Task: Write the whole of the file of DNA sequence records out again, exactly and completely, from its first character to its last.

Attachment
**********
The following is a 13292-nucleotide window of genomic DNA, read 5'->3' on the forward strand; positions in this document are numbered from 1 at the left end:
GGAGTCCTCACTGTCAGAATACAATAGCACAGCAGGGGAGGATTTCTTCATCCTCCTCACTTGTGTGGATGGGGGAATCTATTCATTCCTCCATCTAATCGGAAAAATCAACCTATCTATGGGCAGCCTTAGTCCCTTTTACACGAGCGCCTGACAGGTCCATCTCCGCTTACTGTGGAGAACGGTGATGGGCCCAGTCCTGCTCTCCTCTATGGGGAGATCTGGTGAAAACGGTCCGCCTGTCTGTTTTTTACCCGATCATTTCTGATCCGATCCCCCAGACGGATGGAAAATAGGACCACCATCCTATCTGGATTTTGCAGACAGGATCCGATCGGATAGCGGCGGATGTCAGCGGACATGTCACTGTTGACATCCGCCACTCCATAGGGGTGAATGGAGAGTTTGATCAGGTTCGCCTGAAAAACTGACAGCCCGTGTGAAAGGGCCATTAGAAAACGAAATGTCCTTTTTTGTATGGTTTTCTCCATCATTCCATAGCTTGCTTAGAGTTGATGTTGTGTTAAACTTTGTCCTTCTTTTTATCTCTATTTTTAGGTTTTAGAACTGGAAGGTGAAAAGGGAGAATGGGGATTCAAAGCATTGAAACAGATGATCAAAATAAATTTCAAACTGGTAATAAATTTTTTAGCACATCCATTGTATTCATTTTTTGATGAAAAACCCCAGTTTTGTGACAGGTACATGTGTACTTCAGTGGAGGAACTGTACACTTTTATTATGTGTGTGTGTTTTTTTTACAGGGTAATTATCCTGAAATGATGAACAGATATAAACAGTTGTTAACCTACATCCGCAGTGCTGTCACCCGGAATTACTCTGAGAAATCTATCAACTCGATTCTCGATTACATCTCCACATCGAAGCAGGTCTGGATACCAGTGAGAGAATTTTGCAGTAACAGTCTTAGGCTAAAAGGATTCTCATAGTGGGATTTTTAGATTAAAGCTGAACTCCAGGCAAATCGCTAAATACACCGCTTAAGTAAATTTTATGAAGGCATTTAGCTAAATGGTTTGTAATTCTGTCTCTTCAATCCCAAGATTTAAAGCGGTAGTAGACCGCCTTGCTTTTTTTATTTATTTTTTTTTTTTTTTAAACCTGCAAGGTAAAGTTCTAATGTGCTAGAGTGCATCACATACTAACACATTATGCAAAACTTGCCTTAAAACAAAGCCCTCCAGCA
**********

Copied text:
The following is a 13292-nucleotide window of genomic DNA, read 5'->3' on the forward strand; positions in this document are numbered from 1 at the left end:
GGAGTCCTCACTGTCAGAATACAATAGCACAGCAGGGGAGGATTTCTTCATCCTCCTCACTTGTGTGGATGGGGGAATCTATTCATTCCTCCATCTAATCGGAAAAATCAACCTATCTATGGGCAGCCTTAGTCCCTTTTACACGAGCGCCTGACAGGTCCATCTCCGCTTACTGTGGAGAACGGTGATGGGCCCAGTCCTGCTCTCCTCTATGGGGAGATCTGGTGAAAACGGTCCGCCTGTCTGTTTTTTACCCGATCATTTCTGATCCGATCCCCCAGACGGATGGAAAATAGGACCACCATCCTATCTGGATTTTGCAGACAGGATCCGATCGGATAGCGGCGGATGTCAGCGGACATGTCACTGTTGACATCCGCCACTCCATAGGGGTGAATGGAGAGTTTGATCAGGTTCGCCTGAAAAACTGACAGCCCGTGTGAAAGGGCCATTAGAAAACGAAATGTCCTTTTTTGTATGGTTTTCTCCATCATTCCATAGCTTGCTTAGAGTTGATGTTGTGTTAAACTTTGTCCTTCTTTTTATCTCTATTTTTAGGTTTTAGAACTGGAAGGTGAAAAGGGAGAATGGGGATTCAAAGCATTGAAACAGATGATCAAAATAAATTTCAAACTGGTAATAAATTTTTTAGCACATCCATTGTATTCATTTTTTGATGAAAAACCCCAGTTTTGTGACAGGTACATGTGTACTTCAGTGGAGGAACTGTACACTTTTATTATGTGTGTGTGTTTTTTTTACAGGGTAATTATCCTGAAATGATGAACAGATATAAACAGTTGTTAACCTACATCCGCAGTGCTGTCACCCGGAATTACTCTGAGAAATCTATCAACTCGATTCTCGATTACATCTCCACATCGAAGCAGGTCTGGATACCAGTGAGAGAATTTTGCAGTAACAGTCTTAGGCTAAAAGGATTCTCATAGTGGGATTTTTAGATTAAAGCTGAACTCCAGGCAAATCGCTAAATACACCGCTTAAGTAAATTTTATGAAGGCATTTAGCTAAATGGTTTGTAATTCTGTCTCTTCAATCCCAAGATTTAAAGCGGTAGTAGACCGCCTTGCTTTTTTTATTTATTTTTTTTTTTTTTTAAACCTGCAAGGTAAAGTTCTAATGTGCTAGAGTGCATCACATACTAACACATTATGCAAAACTTGCCTTAAAACAAAGCCCTCCAGCA